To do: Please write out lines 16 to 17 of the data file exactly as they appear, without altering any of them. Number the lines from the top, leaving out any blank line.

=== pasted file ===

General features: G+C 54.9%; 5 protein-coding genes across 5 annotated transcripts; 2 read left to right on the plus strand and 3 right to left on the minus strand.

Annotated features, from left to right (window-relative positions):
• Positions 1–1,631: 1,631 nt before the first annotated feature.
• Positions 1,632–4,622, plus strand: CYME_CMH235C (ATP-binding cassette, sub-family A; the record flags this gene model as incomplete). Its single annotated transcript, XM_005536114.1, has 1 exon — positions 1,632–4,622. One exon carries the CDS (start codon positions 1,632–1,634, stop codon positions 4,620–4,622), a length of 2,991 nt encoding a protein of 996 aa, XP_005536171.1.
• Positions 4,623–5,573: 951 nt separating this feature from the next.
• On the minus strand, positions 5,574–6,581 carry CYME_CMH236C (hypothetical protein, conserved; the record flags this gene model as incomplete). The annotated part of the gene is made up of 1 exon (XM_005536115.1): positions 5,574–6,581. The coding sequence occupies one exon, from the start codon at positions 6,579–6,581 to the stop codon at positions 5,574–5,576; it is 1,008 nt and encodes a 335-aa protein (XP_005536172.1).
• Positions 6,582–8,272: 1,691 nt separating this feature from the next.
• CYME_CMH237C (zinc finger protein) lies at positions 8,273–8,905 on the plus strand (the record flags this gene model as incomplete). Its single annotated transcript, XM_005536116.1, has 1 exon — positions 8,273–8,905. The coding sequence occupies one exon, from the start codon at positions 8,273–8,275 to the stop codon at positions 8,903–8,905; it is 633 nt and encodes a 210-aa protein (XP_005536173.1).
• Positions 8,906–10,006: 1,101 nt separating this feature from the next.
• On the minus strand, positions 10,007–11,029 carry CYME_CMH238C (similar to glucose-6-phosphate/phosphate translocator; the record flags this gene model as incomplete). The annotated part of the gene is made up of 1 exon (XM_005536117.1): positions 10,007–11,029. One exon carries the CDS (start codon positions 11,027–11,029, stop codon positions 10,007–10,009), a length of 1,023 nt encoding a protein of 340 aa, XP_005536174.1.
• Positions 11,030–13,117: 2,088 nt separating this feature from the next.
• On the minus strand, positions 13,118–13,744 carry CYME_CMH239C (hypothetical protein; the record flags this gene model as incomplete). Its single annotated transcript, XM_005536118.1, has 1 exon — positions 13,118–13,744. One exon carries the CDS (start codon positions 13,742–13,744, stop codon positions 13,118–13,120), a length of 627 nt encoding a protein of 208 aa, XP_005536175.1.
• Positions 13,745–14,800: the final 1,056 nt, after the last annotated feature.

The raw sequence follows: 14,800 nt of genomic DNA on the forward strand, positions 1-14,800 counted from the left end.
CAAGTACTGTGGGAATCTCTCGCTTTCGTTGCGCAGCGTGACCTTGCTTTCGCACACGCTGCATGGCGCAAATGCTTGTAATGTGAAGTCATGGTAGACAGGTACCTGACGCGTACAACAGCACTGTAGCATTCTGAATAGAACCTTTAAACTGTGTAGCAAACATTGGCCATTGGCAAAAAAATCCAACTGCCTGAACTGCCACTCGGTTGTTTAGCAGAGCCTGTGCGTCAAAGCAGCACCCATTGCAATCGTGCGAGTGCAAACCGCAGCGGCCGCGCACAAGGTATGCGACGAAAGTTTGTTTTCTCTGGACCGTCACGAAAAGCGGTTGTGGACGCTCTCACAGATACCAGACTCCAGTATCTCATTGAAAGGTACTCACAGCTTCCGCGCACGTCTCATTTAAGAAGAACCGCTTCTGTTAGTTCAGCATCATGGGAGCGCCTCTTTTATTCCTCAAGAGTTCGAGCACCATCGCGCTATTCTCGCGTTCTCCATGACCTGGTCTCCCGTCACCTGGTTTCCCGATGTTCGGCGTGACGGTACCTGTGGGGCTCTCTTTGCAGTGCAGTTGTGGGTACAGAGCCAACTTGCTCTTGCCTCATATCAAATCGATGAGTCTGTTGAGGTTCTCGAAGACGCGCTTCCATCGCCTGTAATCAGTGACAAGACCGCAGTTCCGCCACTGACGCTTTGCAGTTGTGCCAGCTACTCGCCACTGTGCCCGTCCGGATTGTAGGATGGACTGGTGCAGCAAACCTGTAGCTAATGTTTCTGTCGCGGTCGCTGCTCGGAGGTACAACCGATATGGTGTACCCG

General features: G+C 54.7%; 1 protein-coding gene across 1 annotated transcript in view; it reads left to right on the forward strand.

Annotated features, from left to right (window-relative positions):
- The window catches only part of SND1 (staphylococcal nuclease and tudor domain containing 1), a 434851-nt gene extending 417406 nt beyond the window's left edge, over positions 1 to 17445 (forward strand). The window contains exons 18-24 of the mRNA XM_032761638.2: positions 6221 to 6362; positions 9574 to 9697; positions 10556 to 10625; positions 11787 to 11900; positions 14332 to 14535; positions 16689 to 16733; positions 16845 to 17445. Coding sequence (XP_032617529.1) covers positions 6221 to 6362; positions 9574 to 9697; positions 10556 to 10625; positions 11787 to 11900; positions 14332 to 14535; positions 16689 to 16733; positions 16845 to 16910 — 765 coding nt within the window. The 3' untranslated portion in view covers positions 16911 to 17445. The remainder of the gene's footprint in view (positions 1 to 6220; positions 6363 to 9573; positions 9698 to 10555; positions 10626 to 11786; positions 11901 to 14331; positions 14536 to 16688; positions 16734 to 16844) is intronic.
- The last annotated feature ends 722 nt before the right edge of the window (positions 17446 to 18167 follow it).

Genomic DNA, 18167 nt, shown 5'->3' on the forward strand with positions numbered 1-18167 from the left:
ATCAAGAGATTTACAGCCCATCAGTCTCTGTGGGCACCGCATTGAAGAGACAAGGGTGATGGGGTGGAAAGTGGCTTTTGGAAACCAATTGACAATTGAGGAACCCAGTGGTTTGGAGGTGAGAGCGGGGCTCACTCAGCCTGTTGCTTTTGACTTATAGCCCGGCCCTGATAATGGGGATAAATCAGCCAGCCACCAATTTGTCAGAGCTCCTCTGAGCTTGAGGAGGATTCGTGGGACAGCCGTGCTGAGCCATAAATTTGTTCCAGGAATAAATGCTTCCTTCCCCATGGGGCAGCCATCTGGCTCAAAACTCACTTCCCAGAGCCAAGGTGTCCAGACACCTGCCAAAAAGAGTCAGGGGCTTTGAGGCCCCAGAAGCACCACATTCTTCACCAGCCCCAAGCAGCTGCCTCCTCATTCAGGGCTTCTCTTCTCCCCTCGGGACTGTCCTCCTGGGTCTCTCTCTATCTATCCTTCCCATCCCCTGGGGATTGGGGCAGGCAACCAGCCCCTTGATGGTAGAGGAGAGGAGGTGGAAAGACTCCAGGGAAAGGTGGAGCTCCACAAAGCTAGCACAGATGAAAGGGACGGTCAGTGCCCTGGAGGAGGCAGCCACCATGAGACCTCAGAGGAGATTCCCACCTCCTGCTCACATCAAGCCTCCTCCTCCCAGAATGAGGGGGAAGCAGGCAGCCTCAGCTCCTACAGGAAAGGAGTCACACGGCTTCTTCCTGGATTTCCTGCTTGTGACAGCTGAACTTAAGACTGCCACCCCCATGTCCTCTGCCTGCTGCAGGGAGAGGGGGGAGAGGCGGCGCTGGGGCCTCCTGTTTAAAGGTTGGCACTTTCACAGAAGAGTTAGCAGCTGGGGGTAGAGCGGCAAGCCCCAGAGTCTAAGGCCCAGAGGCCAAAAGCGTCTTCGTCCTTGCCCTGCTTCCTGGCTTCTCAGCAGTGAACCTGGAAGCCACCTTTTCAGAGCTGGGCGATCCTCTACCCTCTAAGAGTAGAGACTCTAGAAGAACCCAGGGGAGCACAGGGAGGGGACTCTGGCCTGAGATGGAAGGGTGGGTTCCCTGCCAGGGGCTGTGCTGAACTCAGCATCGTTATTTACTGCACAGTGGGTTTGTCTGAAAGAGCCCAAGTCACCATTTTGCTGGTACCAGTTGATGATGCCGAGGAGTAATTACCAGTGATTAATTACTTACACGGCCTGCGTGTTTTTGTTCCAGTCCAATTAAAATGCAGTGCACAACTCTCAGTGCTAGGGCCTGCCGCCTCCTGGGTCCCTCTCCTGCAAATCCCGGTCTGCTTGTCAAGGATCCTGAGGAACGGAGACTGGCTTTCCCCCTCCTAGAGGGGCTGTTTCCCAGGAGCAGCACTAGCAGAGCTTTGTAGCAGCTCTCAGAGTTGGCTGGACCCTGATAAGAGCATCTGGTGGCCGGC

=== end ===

General features: G+C 54.7%; 1 protein-coding gene across 1 annotated transcript in view; it reads left to right on the forward strand.

Annotated features, from left to right (window-relative positions):